# ✓ Should return the new greeting once it's changed (618ms)
# 1 passing (623ms)# ✨ Done in 1.84s.

But that isn’t a fair test, because you’ll see that in the test it deploys the contract by itself and uses that address to test against, and not the one we deployed within the container. For that reasons we’ll need to create a script that communicates with our container as a client.

Before we continue we just need to make sure we’re run a new container instance with the ports 8545 exposed.

#!/bin/shdocker rm -f myhd;# Run non interactive with -d and exposing the port with -pdocker run -it -d -p 8545:8545 --name myhd hhdocker;# Verify up and runningdocker logs myhd;# Expected output (if you don't see this run above again)
# Started HTTP and WebSocket JSON-RPC server at http://0.0.0.0:8545/
# Accounts
# ========
# Account #0: 0xf39fd6e51aad88f6f4ce6ab8827279cfffb92266 (10000 ETH)
# Private Key: # 0xac0974bec39a17e36ba4a6b4d238ff944bacb478cbed5efcae784d7bf4f2ff80
# Deploy contactdocker exec -it myhd /bin/sh -c "cd /usr/src/app; yarn deploy:local";# Expected output
# Downloading compiler 0.8.4
# Compiling 2 files with 0.8.4
# Compilation finished successfully
# Greeter deployed to: 0x5FbDB2315678afecb367f032d93F642f64180aa3
# Done in 12.17s.

Creating Our Client

For our client, considering we’re using node, let’s create a folder called client and add node.js to it. The goal of this is to have our client, as a backend client, interact with our contract.

File: client/node.js

// Imports
const ethers = require('ethers');
const abi = require('../artifacts/contracts/Greeter.sol/Greeter.json').abi;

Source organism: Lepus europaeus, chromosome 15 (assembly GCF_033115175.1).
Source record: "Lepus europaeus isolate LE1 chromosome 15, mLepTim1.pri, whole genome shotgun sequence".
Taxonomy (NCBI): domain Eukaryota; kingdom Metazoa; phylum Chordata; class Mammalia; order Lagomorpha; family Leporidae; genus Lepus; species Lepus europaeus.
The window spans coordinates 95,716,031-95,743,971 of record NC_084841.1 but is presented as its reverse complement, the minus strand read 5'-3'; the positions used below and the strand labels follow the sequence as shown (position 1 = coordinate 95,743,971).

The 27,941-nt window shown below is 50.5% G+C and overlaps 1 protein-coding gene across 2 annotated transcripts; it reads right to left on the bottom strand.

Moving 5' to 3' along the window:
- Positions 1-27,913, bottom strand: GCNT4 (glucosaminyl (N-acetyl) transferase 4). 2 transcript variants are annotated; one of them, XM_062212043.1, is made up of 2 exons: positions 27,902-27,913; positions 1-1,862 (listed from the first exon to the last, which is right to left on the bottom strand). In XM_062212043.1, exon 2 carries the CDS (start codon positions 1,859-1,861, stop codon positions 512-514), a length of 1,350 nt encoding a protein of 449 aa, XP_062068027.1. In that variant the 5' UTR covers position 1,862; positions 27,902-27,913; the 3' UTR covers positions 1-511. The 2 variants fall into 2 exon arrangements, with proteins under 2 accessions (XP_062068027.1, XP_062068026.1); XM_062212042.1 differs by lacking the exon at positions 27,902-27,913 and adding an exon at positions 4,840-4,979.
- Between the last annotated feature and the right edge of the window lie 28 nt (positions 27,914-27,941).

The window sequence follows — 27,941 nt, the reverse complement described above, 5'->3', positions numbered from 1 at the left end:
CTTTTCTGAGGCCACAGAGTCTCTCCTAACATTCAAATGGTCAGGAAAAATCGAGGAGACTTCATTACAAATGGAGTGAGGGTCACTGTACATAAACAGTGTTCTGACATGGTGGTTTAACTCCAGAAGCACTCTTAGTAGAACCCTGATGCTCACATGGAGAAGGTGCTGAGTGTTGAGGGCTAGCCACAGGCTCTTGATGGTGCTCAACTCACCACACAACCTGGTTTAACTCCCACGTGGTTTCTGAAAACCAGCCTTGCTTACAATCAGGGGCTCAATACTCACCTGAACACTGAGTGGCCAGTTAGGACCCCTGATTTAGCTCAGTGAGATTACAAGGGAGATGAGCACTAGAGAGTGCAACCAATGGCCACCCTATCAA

// Constants - take note of the contract address we deployed above
const CONTRACT_ADDRESS = '0x5FbDB2315678afecb367f032d93F642f64180aa3';
// Config
const provider = ethers.getDefaultProvider('http://localhost:8545');
const contract = new ethers.ethers.Contract(CONTRACT_ADDRESS, abi, provider);
// Init - async func because we need to await the contract functions
const init = async () => {
try {
const result = await contract.greet();
console.log({ result })
} catch (error) {
console.log({ error });
}
}
init();

Now with our new Docker container having its ports exposed, let’s try to connect to it.

#!/bin/shnode client/node.js;# Expected output
# { result: 'Hello, Hardhat!' }

Let’s modify our script to update the message and output the latest.

File: client/node.js

// Imports
const ethers = require('ethers');
const abi = require('../artifacts/contracts/Greeter.sol/Greeter.json').abi;
// Constants - take note of the contract address we deployed above
const CONTRACT_ADDRESS = '0x5FbDB2315678afecb367f032d93F642f64180aa3';
// Config
const provider = ethers.getDefaultProvider('http://localhost:8545');
const contract = new ethers.ethers.Contract(CONTRACT_ADDRESS, abi, provider);
// Init - async func because we need to await the contract functions
const init = async () => {
try {
const result = await contract.greet();
console.log({ result });
const transaction = await contract.setGreeting('Hello from docker!');
console.log({ transaction });
// Wait for transaction to be complete
transaction.wait();
// Output result
console.log({ result: await contract.greet() });

} catch (error) {
console.log({ error });
}
}
init();

Let’s try running it and see the results.

#!/bin/sh
node client/node.js;
# Expected output
# { result: 'Hello, Hardhat!' }
# {
# error: Error: sending a transaction requires a signer (operation="sendTransaction", code=UNSUPPORTED_OPERATION, version=contracts/5.4.1)